Russia cuts off gas supply to Germany » Capital News


Moscow (AFP), September 3 – Russia has halted gas deliveries to Germany through a key pipeline indefinitely, after saying on Friday it had found problems in key equipment, a development that will deepen Europe’s energy crisis.

Russian gas giant Gazprom said on Friday that the Nord Stream gas pipeline which was due to reopen this weekend would remain closed until a turbine was repaired.

In a statement, Gazprom said it discovered “oil leaks” in a turbine during a scheduled three-day maintenance operation.

Gazprom added that “until it is fixed… gas transport via Nord Stream is completely suspended.”

The resumption of deliveries via the pipeline that goes from Saint Petersburg to Germany under the Baltic Sea was to resume on Saturday.

Gazprom said it discovered the issues during maintenance with representatives of Siemens, which manufactured the turbine at a compressor station that pushes gas through the pipeline.

On his Telegram page, he posted a photo of cables covered in brown liquid.

Earlier in the day, the Kremlin warned that the future operation of the Nord Stream gas pipeline, one of Gazprom’s main supply routes, was at risk due to a lack of spare parts.

“There are no technical reserves, only one turbine is working,” Kremlin spokesman Dmitry Peskov told reporters.

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“So the reliability of the operation, of the whole system, is at risk,” he said, adding that it was “not the fault” of Russian energy giant Gazprom.

The turbine manufacturer Siemens Energy said in a statement that the oil leaks blamed by Gazprom were “not a technical reason to stop operations”.

“Such leaks generally do not affect the operation of a turbine and can be patched on site,” he said, adding that he was “not contracted for maintenance work.”

Following the imposition of economic sanctions following the Kremlin’s invasion of Ukraine, Russia has reduced or interrupted supplies to various European countries, causing energy prices to spike.

The Kremlin blamed the cut in supplies via Nord Stream on European sanctions which it said blocked the return of a Siemens turbine for repair to Canada.

Germany, where the turbine is currently located, said Moscow was blocking the return of essential equipment.

Berlin has already accused Moscow of using energy as a weapon.

Gazprom’s announcement comes the same day G7 countries said they would work to quickly implement a price cap on Russian oil exports, a move that would deprive the Kremlin of revenue critical to its effort of war.

Gazprom also announced the suspension of gas deliveries to the main French supplier Engie from Thursday after it failed to pay for all deliveries made in July.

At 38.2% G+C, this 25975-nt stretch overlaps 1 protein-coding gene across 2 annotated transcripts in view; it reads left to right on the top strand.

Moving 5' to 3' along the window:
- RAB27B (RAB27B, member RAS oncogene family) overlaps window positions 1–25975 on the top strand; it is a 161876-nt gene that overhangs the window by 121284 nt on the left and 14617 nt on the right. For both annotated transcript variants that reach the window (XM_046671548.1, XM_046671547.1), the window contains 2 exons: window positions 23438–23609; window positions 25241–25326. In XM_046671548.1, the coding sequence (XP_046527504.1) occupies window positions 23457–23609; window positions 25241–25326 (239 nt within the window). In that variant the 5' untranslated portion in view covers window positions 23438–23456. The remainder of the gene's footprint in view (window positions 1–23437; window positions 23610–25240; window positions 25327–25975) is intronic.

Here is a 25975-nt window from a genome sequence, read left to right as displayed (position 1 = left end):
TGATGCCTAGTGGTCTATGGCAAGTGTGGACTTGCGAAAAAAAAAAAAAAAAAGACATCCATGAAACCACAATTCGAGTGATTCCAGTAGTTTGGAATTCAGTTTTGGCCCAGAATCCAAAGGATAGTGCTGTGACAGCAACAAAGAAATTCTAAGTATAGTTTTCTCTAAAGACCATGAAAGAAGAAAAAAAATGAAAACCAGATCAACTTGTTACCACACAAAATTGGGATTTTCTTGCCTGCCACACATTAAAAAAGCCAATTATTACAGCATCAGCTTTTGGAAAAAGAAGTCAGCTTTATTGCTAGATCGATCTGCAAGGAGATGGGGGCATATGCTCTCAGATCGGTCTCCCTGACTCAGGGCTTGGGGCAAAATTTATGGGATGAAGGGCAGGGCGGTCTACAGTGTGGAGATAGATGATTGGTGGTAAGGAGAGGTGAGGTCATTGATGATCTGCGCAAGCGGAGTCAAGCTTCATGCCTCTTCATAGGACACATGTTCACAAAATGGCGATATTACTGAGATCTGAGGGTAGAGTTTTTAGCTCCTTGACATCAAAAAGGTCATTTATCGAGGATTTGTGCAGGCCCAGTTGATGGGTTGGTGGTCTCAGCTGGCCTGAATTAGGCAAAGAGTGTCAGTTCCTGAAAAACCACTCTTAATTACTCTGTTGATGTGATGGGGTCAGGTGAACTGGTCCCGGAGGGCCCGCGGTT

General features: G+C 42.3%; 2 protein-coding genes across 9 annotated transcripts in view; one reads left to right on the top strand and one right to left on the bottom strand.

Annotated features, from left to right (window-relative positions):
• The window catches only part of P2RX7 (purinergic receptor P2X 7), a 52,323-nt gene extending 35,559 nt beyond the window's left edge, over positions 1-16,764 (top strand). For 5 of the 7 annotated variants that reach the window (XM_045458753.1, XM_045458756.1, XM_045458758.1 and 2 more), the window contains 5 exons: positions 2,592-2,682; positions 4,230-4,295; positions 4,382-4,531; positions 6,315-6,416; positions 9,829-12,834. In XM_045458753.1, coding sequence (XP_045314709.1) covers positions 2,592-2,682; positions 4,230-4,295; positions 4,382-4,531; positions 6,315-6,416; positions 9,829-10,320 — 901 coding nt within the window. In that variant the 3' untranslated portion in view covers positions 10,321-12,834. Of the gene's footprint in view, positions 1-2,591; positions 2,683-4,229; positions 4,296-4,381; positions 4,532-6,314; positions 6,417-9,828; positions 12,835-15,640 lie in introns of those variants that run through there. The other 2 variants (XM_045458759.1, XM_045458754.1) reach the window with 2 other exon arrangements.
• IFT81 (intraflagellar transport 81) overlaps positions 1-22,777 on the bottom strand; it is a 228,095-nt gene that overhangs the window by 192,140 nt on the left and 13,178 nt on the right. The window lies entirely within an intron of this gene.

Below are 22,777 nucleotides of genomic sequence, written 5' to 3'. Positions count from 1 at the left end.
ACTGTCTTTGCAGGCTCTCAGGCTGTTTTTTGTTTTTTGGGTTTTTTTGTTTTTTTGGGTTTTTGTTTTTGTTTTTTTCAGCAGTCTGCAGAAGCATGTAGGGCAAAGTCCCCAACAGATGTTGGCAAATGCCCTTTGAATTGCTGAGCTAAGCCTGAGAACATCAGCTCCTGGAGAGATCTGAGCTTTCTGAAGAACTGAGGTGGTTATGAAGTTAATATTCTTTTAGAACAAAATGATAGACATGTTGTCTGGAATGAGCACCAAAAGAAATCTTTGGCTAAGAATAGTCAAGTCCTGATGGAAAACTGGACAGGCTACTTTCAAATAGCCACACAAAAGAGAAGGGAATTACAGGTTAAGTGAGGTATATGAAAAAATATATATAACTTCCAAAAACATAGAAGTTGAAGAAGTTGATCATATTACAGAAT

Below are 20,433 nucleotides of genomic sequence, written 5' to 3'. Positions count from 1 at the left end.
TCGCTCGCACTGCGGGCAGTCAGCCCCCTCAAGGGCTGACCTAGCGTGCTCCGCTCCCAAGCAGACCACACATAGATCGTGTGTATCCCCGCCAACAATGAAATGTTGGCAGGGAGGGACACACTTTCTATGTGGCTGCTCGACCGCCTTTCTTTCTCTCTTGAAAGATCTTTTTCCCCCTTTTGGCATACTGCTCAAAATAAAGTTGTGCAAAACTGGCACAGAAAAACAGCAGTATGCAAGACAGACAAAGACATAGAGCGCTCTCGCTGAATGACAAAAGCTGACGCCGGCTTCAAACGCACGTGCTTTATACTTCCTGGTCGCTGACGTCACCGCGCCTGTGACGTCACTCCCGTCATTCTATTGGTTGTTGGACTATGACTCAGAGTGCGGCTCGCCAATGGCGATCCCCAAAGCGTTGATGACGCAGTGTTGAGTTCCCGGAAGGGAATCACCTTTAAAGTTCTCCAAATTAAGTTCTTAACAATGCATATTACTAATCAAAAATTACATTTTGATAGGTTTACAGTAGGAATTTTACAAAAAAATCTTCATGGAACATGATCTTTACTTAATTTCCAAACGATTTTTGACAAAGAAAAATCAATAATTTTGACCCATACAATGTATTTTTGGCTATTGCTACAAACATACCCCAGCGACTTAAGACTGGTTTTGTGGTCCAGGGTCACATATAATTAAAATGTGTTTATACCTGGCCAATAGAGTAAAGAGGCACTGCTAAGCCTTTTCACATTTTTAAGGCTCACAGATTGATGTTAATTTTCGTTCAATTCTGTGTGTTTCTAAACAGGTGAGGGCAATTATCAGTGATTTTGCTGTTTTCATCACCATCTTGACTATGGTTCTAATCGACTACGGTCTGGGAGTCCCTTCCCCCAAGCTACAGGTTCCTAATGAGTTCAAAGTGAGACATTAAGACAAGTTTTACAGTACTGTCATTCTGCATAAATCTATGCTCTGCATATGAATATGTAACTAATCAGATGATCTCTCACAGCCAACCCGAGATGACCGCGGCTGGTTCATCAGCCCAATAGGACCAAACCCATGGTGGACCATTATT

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– ‘Much better placed’ –

As winter approaches, European nations are looking to fully fill their gas reserves, secure alternative supplies and implement plans to reduce consumption.

However, a long-term shutdown of Russian gas supplies would complicate some countries’ efforts to avoid shortages and rationing.

Germany said on Friday its gas supplies were secure despite stopping deliveries via Nord Stream.

“The situation on the gas market is tense, but security of supply is guaranteed,” a spokeswoman for the economy ministry said in a statement.

The spokeswoman did not comment on the “substance” of Gazprom’s announcement earlier on Friday, but said Germany had “already seen Russia’s unreliability in recent weeks”.

German officials have recently adopted a more positive tone about the coming winter.

Ahead of the latest shutdown, Chancellor Olaf Scholz said Germany was now “in a much better position” in terms of energy security, having met its gas storage targets much earlier than expected.

Europe as a whole also continued to fill its gas storage tanks, while fears of limited supplies prompted companies to cut energy consumption.

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German industry consumed 21.3% less gas in July than the average for the month from 2018 to 2021, the Federal Network Agency said.

Agency chief Klaus Mueller said such preventive action “could save Germany from a gas emergency this winter”.

Meanwhile, Europe as a bloc is preparing to take urgent action to reform the electricity market to rein in runaway prices.

Fear of natural gas shortages pushed power futures in France and Germany to record highs.

European consumers are also bracing for huge electricity bills as utilities pass on their higher energy costs.

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